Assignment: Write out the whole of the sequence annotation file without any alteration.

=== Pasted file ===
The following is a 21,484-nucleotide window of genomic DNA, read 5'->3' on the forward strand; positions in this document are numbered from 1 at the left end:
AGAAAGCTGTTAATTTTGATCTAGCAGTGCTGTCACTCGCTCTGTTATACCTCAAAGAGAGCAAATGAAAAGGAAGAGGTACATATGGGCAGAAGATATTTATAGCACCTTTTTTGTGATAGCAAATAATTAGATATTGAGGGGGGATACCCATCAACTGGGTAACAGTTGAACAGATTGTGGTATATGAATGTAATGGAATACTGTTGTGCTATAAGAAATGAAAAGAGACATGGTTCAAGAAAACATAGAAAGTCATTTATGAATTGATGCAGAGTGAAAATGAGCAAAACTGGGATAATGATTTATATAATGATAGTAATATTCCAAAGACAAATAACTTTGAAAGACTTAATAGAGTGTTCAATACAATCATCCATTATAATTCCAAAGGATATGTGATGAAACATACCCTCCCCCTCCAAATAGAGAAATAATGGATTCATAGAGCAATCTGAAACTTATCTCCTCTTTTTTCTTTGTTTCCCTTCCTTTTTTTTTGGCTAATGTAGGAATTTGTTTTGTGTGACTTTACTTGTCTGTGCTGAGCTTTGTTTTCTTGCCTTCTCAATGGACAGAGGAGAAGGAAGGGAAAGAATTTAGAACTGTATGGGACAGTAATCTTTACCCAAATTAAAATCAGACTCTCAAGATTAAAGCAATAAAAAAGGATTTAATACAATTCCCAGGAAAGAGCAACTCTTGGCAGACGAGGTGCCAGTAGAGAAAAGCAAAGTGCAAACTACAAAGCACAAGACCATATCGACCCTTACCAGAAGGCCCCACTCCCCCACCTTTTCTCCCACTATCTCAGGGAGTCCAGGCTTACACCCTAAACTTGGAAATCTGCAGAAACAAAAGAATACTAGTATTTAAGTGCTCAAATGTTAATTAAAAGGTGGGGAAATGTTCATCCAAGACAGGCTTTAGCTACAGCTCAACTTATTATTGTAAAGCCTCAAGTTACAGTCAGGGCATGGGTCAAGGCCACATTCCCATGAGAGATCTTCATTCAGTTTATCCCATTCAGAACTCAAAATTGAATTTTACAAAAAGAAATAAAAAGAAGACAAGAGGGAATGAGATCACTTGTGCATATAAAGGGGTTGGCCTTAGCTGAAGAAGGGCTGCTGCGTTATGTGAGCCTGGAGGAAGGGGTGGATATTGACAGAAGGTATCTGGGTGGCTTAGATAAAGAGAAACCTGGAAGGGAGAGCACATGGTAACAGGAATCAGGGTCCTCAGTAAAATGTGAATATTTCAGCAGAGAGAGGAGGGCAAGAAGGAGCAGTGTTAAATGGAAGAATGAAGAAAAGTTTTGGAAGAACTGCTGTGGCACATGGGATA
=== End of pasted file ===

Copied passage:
The following is a 21,484-nucleotide window of genomic DNA, read 5'->3' on the forward strand; positions in this document are numbered from 1 at the left end:
AGAAAGCTGTTAATTTTGATCTAGCAGTGCTGTCACTCGCTCTGTTATACCTCAAAGAGAGCAAATGAAAAGGAAGAGGTACATATGGGCAGAAGATATTTATAGCACCTTTTTTGTGATAGCAAATAATTAGATATTGAGGGGGGATACCCATCAACTGGGTAACAGTTGAACAGATTGTGGTATATGAATGTAATGGAATACTGTTGTGCTATAAGAAATGAAAAGAGACATGGTTCAAGAAAACATAGAAAGTCATTTATGAATTGATGCAGAGTGAAAATGAGCAAAACTGGGATAATGATTTATATAATGATAGTAATATTCCAAAGACAAATAACTTTGAAAGACTTAATAGAGTGTTCAATACAATCATCCATTATAATTCCAAAGGATATGTGATGAAACATACCCTCCCCCTCCAAATAGAGAAATAATGGATTCATAGAGCAATCTGAAACTTATCTCCTCTTTTTTCTTTGTTTCCCTTCCTTTTTTTTTGGCTAATGTAGGAATTTGTTTTGTGTGACTTTACTTGTCTGTGCTGAGCTTTGTTTTCTTGCCTTCTCAATGGACAGAGGAGAAGGAAGGGAAAGAATTTAGAACTGTATGGGACAGTAATCTTTACCCAAATTAAAATCAGACTCTCAAGATTAAAGCAATAAAAAAGGATTTAATACAATTCCCAGGAAAGAGCAACTCTTGGCAGACGAGGTGCCAGTAGAGAAAAGCAAAGTGCAAACTACAAAGCACAAGACCATATCGACCCTTACCAGAAGGCCCCACTCCCCCACCTTTTCTCCCACTATCTCAGGGAGTCCAGGCTTACACCCTAAACTTGGAAATCTGCAGAAACAAAAGAATACTAGTATTTAAGTGCTCAAATGTTAATTAAAAGGTGGGGAAATGTTCATCCAAGACAGGCTTTAGCTACAGCTCAACTTATTATTGTAAAGCCTCAAGTTACAGTCAGGGCATGGGTCAAGGCCACATTCCCATGAGAGATCTTCATTCAGTTTATCCCATTCAGAACTCAAAATTGAATTTTACAAAAAGAAATAAAAAGAAGACAAGAGGGAATGAGATCACTTGTGCATATAAAGGGGTTGGCCTTAGCTGAAGAAGGGCTGCTGCGTTATGTGAGCCTGGAGGAAGGGGTGGATATTGACAGAAGGTATCTGGGTGGCTTAGATAAAGAGAAACCTGGAAGGGAGAGCACATGGTAACAGGAATCAGGGTCCTCAGTAAAATGTGAATATTTCAGCAGAGAGAGGAGGGCAAGAAGGAGCAGTGTTAAATGGAAGAATGAAGAAAAGTTTTGGAAGAACTGCTGTGGCACATGGGATA